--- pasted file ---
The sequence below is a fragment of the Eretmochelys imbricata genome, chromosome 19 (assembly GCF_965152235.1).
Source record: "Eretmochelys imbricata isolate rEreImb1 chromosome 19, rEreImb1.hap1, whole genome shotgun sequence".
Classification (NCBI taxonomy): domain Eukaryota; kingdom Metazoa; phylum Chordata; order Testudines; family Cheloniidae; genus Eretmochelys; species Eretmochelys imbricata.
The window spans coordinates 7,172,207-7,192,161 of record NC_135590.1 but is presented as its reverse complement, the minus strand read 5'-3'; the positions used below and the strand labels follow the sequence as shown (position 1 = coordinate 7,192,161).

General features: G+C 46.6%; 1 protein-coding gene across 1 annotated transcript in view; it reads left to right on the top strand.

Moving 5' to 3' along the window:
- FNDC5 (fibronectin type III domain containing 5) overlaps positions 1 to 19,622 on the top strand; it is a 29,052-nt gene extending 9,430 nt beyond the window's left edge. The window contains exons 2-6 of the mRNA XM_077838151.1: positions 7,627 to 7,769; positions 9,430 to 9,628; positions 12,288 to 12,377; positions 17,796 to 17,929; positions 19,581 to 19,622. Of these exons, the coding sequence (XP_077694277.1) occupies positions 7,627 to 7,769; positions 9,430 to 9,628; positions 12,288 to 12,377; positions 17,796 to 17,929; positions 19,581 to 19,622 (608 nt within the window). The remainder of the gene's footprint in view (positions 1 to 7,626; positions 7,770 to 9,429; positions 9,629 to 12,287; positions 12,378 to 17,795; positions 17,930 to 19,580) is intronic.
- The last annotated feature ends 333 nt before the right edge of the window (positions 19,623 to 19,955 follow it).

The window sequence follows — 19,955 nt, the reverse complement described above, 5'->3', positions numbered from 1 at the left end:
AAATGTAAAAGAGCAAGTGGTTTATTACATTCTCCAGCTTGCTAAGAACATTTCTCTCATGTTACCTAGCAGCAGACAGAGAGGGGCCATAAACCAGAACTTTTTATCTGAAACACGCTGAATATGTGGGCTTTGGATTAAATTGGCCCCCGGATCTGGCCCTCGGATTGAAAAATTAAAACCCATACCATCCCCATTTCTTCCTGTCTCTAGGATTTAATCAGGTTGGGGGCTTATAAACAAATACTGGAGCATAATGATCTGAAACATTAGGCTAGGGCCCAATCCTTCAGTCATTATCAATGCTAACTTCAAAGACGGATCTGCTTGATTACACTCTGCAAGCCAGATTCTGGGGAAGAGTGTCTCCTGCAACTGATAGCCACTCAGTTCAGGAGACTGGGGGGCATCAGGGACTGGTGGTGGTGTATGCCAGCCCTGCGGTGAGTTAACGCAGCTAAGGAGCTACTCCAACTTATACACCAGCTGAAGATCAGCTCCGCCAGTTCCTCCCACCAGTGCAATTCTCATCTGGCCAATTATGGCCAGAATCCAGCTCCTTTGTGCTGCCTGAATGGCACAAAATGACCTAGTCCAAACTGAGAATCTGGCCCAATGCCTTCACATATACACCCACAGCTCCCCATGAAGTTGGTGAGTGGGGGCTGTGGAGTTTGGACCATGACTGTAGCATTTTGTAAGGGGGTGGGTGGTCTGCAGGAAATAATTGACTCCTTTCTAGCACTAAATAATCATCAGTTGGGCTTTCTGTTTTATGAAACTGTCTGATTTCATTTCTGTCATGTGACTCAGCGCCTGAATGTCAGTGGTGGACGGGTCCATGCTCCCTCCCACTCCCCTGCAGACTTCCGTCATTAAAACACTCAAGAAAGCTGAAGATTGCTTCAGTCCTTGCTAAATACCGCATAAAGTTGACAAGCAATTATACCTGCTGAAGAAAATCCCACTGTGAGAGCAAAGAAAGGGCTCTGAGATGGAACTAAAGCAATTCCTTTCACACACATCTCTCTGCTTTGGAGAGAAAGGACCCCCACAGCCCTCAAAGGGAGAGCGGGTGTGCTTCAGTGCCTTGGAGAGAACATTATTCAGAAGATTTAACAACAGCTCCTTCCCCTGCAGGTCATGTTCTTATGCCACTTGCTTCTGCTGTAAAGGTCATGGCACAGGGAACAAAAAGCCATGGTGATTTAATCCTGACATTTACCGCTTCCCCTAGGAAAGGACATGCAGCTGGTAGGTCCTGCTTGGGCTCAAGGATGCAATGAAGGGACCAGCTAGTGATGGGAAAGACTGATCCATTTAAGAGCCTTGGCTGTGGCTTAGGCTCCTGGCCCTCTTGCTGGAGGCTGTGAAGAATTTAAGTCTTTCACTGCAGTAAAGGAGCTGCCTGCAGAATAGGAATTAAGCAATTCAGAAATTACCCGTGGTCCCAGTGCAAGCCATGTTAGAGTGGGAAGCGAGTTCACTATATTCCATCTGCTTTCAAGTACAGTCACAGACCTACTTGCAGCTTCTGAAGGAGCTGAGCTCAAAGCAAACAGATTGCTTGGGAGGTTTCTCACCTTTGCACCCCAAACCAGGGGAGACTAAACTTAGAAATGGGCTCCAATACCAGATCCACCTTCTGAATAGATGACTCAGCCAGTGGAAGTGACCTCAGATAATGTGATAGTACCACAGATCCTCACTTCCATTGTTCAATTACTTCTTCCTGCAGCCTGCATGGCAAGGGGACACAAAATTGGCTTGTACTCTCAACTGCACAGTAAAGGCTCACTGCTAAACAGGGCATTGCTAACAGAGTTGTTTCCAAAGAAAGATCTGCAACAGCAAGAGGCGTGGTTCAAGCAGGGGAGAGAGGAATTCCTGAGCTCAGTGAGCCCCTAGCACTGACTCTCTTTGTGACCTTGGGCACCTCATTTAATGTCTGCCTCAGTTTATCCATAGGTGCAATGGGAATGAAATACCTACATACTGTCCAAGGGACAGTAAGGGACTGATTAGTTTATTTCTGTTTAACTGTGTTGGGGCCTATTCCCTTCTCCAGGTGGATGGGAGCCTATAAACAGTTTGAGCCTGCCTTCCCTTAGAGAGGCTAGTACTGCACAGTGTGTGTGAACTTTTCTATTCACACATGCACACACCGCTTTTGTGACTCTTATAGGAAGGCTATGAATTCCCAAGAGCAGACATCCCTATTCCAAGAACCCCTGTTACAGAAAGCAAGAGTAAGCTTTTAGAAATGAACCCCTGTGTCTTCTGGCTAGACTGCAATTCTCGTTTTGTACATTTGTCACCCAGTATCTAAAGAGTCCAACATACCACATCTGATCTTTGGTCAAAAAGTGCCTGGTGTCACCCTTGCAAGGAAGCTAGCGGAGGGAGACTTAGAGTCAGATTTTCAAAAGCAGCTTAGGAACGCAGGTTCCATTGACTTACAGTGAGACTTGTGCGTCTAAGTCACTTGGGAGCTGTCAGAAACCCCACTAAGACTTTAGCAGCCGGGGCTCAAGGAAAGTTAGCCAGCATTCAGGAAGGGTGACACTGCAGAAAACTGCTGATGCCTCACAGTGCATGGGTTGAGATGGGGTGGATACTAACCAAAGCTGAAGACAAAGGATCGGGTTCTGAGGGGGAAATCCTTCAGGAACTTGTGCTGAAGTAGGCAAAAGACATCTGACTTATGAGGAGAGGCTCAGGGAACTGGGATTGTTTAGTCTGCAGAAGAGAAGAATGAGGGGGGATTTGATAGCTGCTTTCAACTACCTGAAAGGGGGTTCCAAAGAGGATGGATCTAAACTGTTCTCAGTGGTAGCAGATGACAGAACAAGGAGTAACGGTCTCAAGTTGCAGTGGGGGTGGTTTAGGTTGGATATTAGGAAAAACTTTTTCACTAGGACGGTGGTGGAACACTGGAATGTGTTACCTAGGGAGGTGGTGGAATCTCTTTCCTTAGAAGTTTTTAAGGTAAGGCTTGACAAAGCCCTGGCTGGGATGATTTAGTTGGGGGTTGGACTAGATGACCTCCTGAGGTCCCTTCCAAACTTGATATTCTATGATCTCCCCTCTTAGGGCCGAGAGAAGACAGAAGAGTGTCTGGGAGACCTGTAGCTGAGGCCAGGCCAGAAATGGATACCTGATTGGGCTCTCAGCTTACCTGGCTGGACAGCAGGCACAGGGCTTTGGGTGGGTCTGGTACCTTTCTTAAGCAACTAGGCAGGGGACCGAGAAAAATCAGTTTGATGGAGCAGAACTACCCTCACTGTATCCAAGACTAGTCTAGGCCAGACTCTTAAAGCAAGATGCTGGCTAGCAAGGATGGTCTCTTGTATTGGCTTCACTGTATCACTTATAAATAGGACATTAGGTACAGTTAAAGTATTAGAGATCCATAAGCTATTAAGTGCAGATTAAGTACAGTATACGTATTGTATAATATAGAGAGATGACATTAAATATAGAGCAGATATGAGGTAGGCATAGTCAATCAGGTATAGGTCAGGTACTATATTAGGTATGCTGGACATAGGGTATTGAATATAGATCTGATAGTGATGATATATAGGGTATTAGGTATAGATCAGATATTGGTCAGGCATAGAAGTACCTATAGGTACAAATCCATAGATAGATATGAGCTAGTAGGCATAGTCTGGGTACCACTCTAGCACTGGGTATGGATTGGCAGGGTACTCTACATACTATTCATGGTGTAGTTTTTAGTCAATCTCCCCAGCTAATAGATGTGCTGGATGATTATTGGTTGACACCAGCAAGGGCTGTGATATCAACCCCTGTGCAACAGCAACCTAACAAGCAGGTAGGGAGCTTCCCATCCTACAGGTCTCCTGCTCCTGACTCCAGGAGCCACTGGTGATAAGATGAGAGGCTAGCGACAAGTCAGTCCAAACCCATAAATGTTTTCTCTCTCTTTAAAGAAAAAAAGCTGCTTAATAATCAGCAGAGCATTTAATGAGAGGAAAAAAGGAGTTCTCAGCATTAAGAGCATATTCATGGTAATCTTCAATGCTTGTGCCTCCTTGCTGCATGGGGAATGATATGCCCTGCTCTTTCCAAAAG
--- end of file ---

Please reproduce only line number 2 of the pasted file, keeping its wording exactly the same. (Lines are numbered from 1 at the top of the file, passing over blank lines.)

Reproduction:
Source record: "Eretmochelys imbricata isolate rEreImb1 chromosome 19, rEreImb1.hap1, whole genome shotgun sequence".